Our latest installment of Quick Bites brings us to Allen Street for tasty Peruvian food provided by an underwear model who'd rather be shirtless.

I admit Baby Brasa first got my attention not because of the menu (which is centered on Peruvian rotisserie chicken), nor the design of the place (which is, to be honest, a bit hokey). Nope, what caught my eye here was owner, chef, and underwear model Franco Noriega, who for obvious aesthetic reasons likes to walk around shirtless.

"I love to be without a shirt," Noriega told Eater. "And I encourage other people to be shirtless, too."

During my two visits to Baby Brasa over the weekend the Peruvian Demi-god Noriega was either absent or beshirted, so I didn't get to witness what could be the beginning of a hot new trend of half-naked chefs. I did, however, get some good dishes, which bodes well for the owner's dream of opening a much larger restaurant in Williamsburg, to be called Brasa proper, whenever he can secure the necessary permissions and licenses.

I got a window seat on both occasions, and it's a pleasant perch to dine at, looking out at the pedestrian parade on Allen Street. Much better, anyway, than sitting at the counter across from the rotisserie oven deeper inside the space, an unappealing prospect on a warm July evening. This is a very small restaurant, with room for about eight people total. Take-out and delivery (via Seamless, Caviar, and Postmates) is clearly expected to pay the rent.

There's a skateboard rack by the front door if that's how you roll. A couple of doofy art pieces on the wall provide the only other decor; they're meant to be sexy ("Wine Me Dine Me 69 Me"), but just come off as awkward. The restaurant's unofficial motto: Stay Gold.

(Scott Lynch/Gothamist)

Noriega didn't go shirtless during my meals here, and neither did he go behind the counter to cook. No worries, though, as the busy crew of Peruvians back there are more than up to the task. In fact, everything I ate at Baby Brasa—which was was most of the menu—was outstanding.

The core of the menu is the "Organic Peruvian!!! Roti" chicken, and it is a first-rate bird, the crisp, well-seasoned skin sliding off the juicy meat. I devoured a quarter chicken, dark meat, of course, and was instantly craving more. The addictive dipping sauces—one's garlicky and bright yellow (Aji Amarillo); the orange one brings more heat—do their job well, and the bit of pickled apple is a nice touch.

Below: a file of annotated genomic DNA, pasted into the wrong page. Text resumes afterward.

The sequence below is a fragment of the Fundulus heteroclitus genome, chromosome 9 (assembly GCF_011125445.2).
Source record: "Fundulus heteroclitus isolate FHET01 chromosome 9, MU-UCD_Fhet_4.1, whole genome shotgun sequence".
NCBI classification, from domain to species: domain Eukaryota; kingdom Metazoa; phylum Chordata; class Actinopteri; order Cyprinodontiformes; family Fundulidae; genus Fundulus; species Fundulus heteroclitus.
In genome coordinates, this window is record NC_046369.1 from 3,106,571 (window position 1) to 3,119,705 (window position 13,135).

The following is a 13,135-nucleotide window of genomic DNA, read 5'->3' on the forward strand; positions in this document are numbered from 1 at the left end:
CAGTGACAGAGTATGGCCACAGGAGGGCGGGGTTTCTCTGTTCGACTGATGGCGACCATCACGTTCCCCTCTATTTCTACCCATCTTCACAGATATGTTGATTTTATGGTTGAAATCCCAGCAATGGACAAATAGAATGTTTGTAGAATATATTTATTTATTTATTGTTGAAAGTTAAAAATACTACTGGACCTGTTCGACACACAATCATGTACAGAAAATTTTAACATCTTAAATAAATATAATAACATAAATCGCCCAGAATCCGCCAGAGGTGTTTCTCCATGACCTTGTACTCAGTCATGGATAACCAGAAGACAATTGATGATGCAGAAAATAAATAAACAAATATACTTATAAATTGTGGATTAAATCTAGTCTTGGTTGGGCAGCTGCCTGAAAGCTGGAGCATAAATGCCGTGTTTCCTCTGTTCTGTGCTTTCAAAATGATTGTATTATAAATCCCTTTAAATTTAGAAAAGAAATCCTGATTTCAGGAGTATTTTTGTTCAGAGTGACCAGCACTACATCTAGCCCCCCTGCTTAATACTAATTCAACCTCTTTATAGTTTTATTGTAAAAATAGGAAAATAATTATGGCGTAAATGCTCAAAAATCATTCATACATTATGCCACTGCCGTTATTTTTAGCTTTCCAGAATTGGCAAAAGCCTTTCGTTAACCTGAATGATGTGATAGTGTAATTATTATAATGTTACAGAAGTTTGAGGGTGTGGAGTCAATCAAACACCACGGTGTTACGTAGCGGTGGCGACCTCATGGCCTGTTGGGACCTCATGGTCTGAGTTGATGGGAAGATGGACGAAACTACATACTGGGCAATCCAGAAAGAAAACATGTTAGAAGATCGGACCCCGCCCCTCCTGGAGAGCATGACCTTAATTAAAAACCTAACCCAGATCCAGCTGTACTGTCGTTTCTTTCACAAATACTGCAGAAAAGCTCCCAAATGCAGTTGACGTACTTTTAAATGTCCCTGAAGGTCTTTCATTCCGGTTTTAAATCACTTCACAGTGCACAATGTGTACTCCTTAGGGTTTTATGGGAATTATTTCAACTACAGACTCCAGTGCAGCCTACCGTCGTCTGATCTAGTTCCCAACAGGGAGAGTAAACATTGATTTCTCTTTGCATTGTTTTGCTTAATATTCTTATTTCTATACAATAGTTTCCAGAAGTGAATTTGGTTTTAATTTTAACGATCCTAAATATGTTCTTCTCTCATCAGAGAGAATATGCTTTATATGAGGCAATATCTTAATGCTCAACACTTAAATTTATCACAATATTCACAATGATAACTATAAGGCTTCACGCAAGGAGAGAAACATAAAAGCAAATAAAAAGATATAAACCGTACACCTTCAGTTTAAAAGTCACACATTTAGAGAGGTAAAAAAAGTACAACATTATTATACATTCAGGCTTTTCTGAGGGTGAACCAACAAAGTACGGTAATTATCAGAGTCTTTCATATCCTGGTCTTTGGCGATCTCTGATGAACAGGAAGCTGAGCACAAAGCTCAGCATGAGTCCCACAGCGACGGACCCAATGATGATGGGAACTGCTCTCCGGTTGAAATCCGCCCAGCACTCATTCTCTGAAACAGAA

Sweet Potato Fries are puffy and wonderfully rich. Lentejas con Salsa Criolla (which is basically vinegary onions) are far more interesting and satisfying than you might expect a soupy bowl of lentils to be. And even the ho-hum looking Arroz con Choclo, a sticky rice dish with fat kernels of Peruvian corn, packs a surprising amount of flavor.

The "Sadwich" I had was anything but, filled with diced Roti (basically delicious chicken salad), more of that salsa criolla, and thin slices of sweet, slippery peaches. The sandwich is a total mess once you assemble it, but it's so lively and interesting that you won't care about having to use a fork on the spillage.

Even the Quinoa and Kale Salad is exciting at Baby Brasa—these Peruvian sauces really pull their weight—with avocado and sweet banana playing strong supporting roles.

There are a pair of traditional Peruvian beverages on offer, but although the purple-corn-and-cinnamon-juice Chicha Morada was good, there's too little of it in your glass to be worth $3.50. The Limanjar Alfajor on the other hand is huge, and the sweet dulce de leche and buttery shortbread are given just the right hit of citrus to make the "Baby" inscribed cookie memorable.

(Scott Lynch/Gothamist)

Go for a (possible) glimpse of Noriega's eight-pack, stay (and go again and again) for the food. Baby Brasa is terrific.

Baby Brasa is located at 129 Allen Street between Rivington and Delancey. Hours are unclear, but it was open for both lunch and dinner during its first week. (212-777-3200; babybrasa.com)